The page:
A moveable anal fork is used to hold debris over the back of the body, forming a "shield" that deters predators from approaching the carcass. The larvae reach maturity in 14 to 21 days.
Adult larvae attach themselves to leaves by their anal end and pupate as a result of this attachment. Pupae have a brownish hue to them. In the same way that larvae have spines, the pupae have spines as well. The fecal material and other debris carried by the larval stage may also remain attached to the pupa during the pupal development stage. Pupae range in length from 5 to 8 mm in length. The pupal stage lasts between seven and fourteen days on average.
In addition to sweet potatoes, the golden tortoise beetle is associated with related species such as morning glory, Ipomoea spp., and bindweed, Convolvulus spp. Only plants in the family Convolvulaceae serve as hosts for this parasite.
In addition to feeding on foliage, larvae and adults also feed on flowers. Numerous small to medium-sized irregular holes are formed as a result of the injury, which is the most common type of injury. Most of the time, both stages live on the lower surface of the soil, but they both eat completely through the vegetation. Turtle beetles are only found in large enough numbers to be considered harmful in the wild very infrequently.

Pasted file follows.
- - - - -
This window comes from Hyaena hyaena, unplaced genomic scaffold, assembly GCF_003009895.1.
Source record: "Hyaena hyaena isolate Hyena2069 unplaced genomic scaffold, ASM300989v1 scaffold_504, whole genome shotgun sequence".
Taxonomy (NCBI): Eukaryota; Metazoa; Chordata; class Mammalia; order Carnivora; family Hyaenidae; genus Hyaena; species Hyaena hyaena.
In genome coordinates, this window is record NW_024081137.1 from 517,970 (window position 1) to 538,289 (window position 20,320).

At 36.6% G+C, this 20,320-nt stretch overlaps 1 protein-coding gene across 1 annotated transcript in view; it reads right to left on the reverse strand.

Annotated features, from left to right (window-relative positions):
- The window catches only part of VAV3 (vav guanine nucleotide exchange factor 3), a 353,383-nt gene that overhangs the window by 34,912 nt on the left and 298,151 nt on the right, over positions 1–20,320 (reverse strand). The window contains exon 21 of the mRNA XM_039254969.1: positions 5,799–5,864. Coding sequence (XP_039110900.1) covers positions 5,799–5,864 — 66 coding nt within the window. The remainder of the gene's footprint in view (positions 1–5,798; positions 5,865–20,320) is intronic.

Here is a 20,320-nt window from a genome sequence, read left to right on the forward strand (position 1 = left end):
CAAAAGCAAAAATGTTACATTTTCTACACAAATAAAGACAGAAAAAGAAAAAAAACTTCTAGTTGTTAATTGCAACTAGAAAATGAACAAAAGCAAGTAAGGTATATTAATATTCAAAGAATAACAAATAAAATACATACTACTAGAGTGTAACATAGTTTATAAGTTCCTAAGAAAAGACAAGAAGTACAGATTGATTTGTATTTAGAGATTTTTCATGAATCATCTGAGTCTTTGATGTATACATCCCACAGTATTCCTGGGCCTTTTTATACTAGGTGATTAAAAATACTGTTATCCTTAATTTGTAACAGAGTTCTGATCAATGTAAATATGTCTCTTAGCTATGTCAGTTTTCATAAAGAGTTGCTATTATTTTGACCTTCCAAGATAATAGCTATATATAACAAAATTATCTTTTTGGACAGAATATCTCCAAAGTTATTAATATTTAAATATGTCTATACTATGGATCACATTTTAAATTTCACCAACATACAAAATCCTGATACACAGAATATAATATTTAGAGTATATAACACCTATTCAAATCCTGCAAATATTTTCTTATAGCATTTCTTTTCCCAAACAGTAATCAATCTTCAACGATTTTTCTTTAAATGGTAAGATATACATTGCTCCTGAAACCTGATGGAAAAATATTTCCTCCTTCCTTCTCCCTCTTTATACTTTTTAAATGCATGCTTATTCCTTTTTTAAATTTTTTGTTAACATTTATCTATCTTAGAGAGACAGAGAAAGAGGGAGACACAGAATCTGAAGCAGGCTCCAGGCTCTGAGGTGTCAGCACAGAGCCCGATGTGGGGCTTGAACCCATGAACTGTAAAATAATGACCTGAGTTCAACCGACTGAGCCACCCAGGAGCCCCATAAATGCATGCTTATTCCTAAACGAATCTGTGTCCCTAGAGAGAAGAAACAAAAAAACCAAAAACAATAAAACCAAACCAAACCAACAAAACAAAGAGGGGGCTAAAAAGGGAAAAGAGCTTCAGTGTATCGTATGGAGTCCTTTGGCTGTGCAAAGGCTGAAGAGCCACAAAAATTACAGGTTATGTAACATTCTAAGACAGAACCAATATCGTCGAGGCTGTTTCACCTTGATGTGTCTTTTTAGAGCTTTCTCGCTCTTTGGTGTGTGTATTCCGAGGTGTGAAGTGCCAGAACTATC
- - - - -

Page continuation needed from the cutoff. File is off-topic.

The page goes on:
There is a video on Reddit in which these little teeny-tiny and beautiful creatures are in the hand of a person. And then they start flying. Check out some of the comments below to know what people think about them.
"DARPA surveillance drones."\
"LOL I know they're beetles. I'm kind of a nature buff. If darpa wanted to make surveillance drones cockroaches and June bugs would probably be better disguises."
"I can't believe it, a Richard Scarry character come to life."
The application of insecticides to the foliage is a simple method of controlling larvae and adults of the golden tortoise beetle, but this is rarely necessary.